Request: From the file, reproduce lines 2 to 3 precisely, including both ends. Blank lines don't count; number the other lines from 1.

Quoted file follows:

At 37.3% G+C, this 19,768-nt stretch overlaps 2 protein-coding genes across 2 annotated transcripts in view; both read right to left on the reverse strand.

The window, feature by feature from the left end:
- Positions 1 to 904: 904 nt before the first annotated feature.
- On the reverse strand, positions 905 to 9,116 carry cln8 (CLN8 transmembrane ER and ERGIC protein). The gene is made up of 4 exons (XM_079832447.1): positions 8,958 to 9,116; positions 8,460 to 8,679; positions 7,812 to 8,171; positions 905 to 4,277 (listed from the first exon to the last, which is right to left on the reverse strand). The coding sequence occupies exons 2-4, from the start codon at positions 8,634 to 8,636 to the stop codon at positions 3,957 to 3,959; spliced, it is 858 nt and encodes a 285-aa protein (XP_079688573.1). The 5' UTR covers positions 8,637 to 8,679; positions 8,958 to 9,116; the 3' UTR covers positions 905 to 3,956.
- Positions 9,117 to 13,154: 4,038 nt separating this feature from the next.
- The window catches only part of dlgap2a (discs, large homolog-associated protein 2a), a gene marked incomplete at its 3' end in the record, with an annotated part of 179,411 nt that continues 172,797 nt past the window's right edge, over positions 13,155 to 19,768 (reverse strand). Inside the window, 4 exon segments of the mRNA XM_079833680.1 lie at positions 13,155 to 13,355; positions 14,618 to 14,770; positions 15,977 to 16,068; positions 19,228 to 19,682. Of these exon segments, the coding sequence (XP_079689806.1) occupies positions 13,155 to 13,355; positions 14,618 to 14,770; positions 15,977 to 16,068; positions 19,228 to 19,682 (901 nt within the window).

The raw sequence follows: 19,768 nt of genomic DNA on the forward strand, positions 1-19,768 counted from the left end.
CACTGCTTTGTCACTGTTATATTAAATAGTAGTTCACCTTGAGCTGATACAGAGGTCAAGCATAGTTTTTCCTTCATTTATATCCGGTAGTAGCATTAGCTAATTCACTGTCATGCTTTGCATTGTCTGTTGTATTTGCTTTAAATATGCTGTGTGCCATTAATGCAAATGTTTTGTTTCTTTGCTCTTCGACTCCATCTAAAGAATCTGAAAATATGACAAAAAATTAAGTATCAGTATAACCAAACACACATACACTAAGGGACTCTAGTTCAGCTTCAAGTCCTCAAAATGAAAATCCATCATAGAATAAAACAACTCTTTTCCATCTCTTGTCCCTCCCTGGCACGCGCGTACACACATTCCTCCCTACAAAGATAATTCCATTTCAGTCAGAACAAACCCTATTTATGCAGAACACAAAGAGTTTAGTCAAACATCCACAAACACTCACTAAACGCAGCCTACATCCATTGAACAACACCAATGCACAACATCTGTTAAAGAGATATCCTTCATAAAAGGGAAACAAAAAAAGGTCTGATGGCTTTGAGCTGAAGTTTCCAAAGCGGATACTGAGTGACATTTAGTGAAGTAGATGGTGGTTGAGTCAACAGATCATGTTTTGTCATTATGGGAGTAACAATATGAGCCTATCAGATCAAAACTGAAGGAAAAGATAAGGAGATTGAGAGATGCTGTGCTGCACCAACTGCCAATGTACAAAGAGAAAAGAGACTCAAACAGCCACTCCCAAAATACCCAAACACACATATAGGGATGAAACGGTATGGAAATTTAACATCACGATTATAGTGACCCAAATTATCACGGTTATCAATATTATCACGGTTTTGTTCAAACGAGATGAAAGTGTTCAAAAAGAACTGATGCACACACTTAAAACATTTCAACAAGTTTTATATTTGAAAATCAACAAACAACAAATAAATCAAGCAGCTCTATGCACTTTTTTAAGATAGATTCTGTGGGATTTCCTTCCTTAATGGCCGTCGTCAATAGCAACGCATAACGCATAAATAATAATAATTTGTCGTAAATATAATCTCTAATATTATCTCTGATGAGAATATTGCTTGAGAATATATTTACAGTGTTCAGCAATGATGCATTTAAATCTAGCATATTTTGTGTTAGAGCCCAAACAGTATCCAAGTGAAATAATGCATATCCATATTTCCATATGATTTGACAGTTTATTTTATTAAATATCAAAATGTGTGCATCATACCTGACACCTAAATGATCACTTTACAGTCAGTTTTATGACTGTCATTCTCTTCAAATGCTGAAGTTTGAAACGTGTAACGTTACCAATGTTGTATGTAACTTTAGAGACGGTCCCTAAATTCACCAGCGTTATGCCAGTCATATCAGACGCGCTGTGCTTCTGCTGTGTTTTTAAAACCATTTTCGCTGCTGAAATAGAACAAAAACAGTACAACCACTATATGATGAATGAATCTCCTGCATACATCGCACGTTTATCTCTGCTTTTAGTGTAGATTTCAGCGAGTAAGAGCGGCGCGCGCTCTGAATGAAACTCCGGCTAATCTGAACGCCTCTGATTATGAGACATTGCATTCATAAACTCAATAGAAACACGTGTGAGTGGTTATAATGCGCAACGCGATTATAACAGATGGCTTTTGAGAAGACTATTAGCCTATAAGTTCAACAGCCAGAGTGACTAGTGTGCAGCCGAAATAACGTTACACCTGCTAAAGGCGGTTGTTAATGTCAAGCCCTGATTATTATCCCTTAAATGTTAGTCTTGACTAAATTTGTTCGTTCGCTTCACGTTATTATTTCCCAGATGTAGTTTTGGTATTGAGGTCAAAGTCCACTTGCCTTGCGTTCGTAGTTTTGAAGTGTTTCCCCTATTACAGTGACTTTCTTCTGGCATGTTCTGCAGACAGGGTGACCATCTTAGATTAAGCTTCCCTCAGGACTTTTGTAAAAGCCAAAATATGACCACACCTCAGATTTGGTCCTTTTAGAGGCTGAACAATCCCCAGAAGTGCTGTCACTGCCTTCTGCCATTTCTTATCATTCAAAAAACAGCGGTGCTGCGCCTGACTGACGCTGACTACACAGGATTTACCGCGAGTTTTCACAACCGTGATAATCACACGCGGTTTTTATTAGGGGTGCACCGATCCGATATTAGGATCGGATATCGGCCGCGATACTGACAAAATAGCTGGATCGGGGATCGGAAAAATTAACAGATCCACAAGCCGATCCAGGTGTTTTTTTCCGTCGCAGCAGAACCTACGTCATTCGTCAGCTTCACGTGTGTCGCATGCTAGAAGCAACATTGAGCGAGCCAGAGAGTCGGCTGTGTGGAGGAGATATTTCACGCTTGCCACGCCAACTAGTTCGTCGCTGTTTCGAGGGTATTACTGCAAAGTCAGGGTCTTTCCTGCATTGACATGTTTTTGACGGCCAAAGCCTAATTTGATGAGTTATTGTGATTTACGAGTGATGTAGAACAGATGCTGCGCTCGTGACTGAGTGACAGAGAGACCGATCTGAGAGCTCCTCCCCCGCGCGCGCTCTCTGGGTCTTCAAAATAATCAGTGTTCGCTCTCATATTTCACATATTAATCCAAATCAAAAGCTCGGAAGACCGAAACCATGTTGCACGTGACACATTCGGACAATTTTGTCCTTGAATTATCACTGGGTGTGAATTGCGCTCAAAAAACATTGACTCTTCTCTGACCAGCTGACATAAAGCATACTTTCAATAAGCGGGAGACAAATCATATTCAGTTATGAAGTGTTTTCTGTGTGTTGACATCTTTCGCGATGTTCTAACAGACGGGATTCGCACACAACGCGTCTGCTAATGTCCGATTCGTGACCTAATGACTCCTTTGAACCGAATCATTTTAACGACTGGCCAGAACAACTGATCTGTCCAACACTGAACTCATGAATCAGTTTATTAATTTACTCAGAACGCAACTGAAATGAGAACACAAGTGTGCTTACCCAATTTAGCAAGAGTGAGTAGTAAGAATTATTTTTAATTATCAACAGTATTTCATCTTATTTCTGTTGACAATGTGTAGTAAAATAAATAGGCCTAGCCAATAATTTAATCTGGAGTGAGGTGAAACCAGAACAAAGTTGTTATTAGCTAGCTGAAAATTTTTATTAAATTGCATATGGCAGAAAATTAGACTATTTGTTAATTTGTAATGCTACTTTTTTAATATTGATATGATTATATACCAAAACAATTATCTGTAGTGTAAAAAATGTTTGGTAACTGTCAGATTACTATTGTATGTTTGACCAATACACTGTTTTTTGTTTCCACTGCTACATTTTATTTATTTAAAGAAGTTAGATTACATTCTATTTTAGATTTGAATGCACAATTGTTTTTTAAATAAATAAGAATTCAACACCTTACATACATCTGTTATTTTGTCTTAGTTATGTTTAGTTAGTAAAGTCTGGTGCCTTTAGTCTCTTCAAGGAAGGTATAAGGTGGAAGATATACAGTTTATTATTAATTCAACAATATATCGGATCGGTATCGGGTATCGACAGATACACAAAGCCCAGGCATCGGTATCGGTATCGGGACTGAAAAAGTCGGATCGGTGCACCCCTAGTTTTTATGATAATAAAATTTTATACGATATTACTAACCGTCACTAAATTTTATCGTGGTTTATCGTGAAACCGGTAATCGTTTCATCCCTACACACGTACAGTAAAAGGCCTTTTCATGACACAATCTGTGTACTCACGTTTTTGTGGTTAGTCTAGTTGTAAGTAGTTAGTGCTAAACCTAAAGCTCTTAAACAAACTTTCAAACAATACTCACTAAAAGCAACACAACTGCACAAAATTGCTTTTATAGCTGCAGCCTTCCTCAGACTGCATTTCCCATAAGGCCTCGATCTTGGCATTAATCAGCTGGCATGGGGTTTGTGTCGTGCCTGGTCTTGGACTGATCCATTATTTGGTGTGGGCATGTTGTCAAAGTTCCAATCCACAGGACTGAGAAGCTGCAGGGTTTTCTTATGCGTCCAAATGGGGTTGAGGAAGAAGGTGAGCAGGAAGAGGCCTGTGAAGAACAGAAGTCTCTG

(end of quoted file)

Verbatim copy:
The window, feature by feature from the left end:
- Positions 1 to 904: 904 nt before the first annotated feature.